Have you visited a charging station and the charger is no longer available or the wait is too long? Or even worse the charger is broken? “Frustrating” is an understatement to describe this experience which brings us face to face with the unblinking tension of wasting your precious time. After all, time, along with money and effort, are the three currencies customers pay businesses with. The good news is that there is a massive build out of electric vehicle (EV) charging infrastructure.
But don’t be fooled this expansion is to support the explosion of EVs set to hit the road over the next two decades. And with that will come a spate of never imagined customer experience issues (including the occasional absurd TikTok challenge involving EV charging). We’ll double-click on those issues in a few paragraphs but first let’s look at the numbers behind this so called “electric tsunami.”
The electric tsunami is about to go into ludicrous mode
In 2020, there were over 10m EVs worldwide. By 2025, EVs are expected to be 30% of new vehicle sales, in fact the state of California plans to say 35% of new car sales must be EVs by 2026. By 2040 that 30% will grow to more than 50% worldwide, and by 2050 the EIA expects there will be 672m EVs on the road. Demand for EVs is strong and governments are pushing aggressive agendas to accommodate an infrastructure that supports this next phase of hyper growth. There is a monumental need to build out the right infrastructure to support what’s to come with the emerging EV ecosystem. These include: charging stations, electricity sourcing, supply chains, and the workforce. In fact:
EVs will make up 83% of all vehicle sales by 2040
The EV charging station market will grow at a CAGR of 35.5% from 2019-2024
The EU had 224,538 public charging points in 2020, which may swell to one million in just two years and three million by 2029
California will more than triple its level 2 chargers and double its DC fast chargers by 2025
The Biden administration has earmarked a goal of 500,000 public charging stations by 2030
...and customer experience (CX) will be the greatest challenge
Bad CX costs businesses across the globe $4.7 trillion every year as consumers take their business elsewhere or reduce spend with brands. This will spill over into the EV world as vehicles, charging stations, components, adapters, and other peripherals hit critical mass and competition intensifies. Already due to a shortage of raw materials like lithium and cobalt the availability of EV batteries are facing challenges.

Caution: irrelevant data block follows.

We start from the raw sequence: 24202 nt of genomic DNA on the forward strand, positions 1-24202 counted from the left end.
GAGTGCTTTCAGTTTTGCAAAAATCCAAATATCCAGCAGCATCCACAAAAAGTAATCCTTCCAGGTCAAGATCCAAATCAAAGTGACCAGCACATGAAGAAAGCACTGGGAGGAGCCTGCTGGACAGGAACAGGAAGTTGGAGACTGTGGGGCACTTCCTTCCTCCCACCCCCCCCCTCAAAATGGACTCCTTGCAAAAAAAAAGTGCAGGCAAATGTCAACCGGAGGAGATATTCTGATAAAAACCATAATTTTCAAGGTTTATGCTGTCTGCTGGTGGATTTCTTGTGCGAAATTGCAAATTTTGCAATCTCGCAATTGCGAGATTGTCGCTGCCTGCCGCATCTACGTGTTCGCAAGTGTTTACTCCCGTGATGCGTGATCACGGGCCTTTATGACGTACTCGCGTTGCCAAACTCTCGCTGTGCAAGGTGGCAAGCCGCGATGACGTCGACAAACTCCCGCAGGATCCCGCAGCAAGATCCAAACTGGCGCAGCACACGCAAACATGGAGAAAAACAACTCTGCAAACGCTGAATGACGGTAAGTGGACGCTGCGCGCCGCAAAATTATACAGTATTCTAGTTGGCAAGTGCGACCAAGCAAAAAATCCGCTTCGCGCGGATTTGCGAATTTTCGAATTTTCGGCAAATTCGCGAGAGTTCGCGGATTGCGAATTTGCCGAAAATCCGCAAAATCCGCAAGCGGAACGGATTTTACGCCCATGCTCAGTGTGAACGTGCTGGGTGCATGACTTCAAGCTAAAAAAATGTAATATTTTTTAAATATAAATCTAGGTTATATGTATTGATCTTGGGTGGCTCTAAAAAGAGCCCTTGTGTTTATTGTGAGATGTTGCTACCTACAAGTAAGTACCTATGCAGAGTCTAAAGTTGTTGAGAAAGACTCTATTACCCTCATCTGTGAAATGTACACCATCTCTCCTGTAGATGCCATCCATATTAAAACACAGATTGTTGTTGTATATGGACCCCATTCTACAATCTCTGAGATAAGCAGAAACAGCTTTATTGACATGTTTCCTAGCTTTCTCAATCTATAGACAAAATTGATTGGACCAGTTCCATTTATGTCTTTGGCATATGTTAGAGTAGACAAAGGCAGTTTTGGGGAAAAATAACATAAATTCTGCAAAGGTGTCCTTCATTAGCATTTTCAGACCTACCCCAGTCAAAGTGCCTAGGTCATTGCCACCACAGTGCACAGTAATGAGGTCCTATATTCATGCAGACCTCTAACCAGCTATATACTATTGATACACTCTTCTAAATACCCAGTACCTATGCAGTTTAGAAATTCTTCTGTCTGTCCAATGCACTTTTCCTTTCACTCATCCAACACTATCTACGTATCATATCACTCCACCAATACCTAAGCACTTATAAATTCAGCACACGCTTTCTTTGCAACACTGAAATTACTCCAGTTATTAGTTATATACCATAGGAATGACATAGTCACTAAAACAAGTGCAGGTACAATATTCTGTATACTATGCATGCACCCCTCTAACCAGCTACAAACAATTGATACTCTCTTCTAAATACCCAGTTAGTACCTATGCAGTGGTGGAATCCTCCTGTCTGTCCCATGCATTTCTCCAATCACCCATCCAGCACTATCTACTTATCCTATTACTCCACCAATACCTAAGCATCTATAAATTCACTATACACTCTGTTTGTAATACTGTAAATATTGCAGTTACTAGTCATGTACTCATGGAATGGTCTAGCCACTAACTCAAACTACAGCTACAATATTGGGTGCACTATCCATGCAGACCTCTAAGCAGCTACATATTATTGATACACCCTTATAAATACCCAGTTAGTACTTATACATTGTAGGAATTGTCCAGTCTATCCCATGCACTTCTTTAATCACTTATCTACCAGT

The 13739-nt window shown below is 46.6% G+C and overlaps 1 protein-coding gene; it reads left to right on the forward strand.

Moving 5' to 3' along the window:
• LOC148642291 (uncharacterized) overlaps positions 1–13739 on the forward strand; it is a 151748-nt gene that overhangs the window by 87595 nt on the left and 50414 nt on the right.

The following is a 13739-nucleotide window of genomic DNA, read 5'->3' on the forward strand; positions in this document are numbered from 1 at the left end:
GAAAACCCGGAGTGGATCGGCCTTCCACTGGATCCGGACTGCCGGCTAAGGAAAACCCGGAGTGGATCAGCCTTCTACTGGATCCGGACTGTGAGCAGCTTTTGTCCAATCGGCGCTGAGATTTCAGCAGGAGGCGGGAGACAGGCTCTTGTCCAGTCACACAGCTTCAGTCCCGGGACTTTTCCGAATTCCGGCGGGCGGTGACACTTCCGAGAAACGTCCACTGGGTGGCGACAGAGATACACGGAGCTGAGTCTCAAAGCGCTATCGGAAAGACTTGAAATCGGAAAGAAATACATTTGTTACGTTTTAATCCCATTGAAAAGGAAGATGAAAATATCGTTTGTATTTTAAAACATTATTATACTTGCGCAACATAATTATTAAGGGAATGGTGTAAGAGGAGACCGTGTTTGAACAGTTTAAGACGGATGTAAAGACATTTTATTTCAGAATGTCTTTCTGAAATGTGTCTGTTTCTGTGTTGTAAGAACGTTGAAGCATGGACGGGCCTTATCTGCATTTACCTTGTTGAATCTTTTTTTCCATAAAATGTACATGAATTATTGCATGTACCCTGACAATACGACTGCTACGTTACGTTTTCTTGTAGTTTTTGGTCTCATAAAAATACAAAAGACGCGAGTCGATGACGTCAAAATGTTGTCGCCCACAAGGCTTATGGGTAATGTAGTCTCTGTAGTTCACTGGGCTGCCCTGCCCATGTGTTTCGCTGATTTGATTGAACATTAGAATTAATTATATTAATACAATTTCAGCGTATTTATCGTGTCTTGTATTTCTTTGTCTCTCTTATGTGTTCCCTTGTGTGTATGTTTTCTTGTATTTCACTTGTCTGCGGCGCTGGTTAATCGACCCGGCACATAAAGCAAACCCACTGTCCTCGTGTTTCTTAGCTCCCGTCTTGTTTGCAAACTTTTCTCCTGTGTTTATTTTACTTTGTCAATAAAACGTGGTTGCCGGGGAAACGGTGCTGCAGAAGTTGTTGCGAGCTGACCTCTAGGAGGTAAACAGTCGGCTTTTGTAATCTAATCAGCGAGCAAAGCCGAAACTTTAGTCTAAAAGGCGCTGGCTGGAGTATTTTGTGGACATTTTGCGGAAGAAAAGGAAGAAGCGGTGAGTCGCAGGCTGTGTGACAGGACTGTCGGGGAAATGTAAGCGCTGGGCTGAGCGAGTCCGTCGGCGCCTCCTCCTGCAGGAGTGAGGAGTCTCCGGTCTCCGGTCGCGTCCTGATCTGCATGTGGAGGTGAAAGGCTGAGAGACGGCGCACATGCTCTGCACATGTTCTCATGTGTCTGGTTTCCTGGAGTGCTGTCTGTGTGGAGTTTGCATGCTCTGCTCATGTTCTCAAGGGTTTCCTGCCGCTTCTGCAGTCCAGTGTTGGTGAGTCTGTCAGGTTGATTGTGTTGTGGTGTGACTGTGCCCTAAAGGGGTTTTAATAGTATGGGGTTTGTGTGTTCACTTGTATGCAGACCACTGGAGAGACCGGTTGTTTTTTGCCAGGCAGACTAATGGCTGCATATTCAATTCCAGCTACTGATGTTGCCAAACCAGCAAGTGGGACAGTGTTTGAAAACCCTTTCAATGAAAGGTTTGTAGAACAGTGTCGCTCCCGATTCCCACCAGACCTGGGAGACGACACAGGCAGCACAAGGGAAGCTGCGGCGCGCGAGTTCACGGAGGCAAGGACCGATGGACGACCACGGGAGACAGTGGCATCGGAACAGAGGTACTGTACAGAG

That being said as with any maturing market CX will be increasingly important for differentiation for EV service providers (EVSP). CX in this industry extends beyond the vehicle. Drivers will contact customer service agents for help in troubleshooting issues with charging stations, mobile apps, billing and payments and many other reasons which will crop up over time. CX also includes a multitude of areas including product access, design, and reliability, to pre- and post-purchase B2C and B2B customer support, and even field services. Scaling and delivering on these will be a major challenge for EV service providers as the:
Knowledge required by agents is extensive and dynamic. Agents must be knowledgeable in myriad of areas that are constantly changing as the EV industry matures. Technical agents need to help field technicians troubleshoot and correct physical installation issues and assist with application navigation. Customer facing agents must help customers troubleshoot issues such as charging, payment, billing, mobile apps, policies, etc. In fact, billing just by itself is highly complex due to the myriad of charging options and locations ranging from public charging sites, homes, gas stations, retail sites, commercial and industrial sites, multiple dwelling units, municipalities have their own requirements.